That's why I object to those signs in hospitals, leisure centres etc telling you not to assault staff.
  • 78253. Well done nick Ferrari for supporting our GEMS
  • I listen to LBC occasionally in the car, I'm convinced they now exist just for an argument, than being news based, rather like Talksport.
  • edited January 2017
    Fiiish said:

    kigelia said:

    se9addick said:


    But all of those people already have "legal protection" - as does every person in this country.

    Surely the focus should be on finding ways to reduce the likelihood of our front line staff facing the possibility of assault ?

    Exactly. I am already protected by law. I don't feel comfortable with a law that says I am more important than another sector of society.

    My wife sees my job as more dangerous than her teaching role, yet she gets assaulted physically and verbally in her role way more often than I do (and not just by children). So tell me again why I should be protected by law to a greater extent than she is?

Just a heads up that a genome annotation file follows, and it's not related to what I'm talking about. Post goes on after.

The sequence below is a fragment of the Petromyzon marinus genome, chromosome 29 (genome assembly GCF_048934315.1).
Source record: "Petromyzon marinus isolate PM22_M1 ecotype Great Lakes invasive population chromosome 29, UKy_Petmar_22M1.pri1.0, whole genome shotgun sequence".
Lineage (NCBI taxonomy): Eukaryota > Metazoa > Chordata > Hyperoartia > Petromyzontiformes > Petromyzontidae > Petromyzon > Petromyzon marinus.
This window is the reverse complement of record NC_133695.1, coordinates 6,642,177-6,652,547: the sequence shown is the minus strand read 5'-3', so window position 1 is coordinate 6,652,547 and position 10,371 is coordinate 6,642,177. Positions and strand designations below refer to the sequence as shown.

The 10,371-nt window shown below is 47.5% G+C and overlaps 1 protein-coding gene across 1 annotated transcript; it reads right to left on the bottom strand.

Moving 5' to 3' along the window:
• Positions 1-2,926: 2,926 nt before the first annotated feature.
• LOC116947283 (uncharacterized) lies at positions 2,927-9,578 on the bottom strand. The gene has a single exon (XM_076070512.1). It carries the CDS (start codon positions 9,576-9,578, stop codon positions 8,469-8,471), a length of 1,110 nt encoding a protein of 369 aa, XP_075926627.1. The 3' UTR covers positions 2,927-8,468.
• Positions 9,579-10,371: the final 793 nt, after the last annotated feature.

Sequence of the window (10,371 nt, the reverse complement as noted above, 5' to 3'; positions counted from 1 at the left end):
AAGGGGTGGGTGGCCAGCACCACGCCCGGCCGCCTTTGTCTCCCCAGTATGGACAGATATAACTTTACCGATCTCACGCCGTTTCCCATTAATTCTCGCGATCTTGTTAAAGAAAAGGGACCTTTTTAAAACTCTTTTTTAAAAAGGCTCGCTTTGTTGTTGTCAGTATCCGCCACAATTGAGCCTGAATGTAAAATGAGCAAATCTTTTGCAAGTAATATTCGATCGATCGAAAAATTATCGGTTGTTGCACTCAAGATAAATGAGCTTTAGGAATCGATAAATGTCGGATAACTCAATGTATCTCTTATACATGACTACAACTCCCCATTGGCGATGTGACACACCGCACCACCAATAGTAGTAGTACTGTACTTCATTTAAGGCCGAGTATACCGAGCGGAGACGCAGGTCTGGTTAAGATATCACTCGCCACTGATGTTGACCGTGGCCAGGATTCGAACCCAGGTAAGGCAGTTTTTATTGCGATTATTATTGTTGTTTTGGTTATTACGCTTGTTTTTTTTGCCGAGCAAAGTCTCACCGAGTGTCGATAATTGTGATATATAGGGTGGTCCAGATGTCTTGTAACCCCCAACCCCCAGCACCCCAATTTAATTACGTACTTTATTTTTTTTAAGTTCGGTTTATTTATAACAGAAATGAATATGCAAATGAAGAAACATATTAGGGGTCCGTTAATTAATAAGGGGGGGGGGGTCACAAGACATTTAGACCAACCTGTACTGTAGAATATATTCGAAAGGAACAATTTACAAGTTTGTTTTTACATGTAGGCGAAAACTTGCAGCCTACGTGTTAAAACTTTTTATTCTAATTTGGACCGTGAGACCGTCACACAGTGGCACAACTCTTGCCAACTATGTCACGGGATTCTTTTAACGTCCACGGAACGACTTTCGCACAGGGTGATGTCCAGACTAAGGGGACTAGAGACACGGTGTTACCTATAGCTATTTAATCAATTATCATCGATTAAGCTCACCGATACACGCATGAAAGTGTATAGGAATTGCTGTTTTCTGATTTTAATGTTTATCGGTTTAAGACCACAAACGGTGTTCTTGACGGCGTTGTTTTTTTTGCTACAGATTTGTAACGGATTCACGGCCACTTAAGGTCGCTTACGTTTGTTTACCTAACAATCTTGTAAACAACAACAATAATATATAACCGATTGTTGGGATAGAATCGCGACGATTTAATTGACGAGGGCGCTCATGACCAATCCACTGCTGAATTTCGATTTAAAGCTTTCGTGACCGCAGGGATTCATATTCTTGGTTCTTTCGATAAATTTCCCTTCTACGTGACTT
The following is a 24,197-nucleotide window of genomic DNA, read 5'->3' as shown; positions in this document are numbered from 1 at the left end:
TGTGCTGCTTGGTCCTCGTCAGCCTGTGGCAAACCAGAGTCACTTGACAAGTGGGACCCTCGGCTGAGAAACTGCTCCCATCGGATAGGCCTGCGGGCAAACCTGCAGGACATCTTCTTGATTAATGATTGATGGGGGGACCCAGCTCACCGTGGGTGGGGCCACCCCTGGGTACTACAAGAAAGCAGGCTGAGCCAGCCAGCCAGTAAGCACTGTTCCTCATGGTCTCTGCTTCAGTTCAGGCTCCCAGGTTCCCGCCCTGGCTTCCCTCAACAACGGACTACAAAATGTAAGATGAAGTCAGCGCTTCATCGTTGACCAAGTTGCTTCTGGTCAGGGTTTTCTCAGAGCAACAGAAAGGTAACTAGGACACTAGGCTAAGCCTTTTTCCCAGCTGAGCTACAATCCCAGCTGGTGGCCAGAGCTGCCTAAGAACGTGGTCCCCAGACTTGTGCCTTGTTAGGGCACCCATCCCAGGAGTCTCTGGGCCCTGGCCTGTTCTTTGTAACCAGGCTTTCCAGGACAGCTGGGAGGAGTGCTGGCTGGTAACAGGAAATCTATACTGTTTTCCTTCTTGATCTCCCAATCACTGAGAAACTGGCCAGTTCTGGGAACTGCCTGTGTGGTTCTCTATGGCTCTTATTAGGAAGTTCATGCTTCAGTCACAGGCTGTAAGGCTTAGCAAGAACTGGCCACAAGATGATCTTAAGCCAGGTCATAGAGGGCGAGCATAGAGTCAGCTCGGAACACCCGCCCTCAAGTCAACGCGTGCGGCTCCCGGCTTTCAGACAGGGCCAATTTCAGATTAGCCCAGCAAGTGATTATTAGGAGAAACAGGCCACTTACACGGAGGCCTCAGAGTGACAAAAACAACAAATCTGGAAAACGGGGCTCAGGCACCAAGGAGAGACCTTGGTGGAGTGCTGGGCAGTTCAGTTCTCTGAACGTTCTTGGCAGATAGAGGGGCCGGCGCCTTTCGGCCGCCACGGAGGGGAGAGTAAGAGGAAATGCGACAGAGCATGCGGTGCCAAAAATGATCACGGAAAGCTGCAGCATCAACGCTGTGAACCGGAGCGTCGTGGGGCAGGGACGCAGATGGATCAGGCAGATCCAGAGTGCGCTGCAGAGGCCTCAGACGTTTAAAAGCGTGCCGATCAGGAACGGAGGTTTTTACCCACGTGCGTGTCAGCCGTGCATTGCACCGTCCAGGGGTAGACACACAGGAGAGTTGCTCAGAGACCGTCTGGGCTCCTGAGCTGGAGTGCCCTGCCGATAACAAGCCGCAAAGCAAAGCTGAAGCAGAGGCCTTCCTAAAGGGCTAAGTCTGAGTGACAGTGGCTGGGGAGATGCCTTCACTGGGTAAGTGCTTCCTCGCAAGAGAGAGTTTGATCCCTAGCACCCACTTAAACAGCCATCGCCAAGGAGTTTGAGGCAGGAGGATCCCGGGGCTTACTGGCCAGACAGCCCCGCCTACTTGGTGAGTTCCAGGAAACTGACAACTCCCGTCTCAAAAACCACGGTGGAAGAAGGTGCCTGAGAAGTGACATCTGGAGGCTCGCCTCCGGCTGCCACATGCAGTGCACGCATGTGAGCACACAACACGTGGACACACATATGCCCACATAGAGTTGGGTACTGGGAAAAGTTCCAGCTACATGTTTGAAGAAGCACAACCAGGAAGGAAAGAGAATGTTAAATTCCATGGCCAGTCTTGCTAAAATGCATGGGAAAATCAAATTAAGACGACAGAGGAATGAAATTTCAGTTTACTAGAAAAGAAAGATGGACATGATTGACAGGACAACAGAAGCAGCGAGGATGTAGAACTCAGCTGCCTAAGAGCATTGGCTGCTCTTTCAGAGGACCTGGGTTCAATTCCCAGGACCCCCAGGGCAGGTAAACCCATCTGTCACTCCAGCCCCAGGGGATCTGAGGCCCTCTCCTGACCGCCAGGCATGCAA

I should have added teachers to my list of public servants deserving of extra legal protection ..
    I have worked in social housing, in schools and for a pension company. All have brought me in contact with adults who are either verbally abusive and/or physically abusive (not always towards me but towards colleagues). The pension company was an odd one for this: a few verbally abusive people on the phone but because our office was above a council building, we had an angry man storm into our office by mistake claiming no one would leave until he had his car unclamped.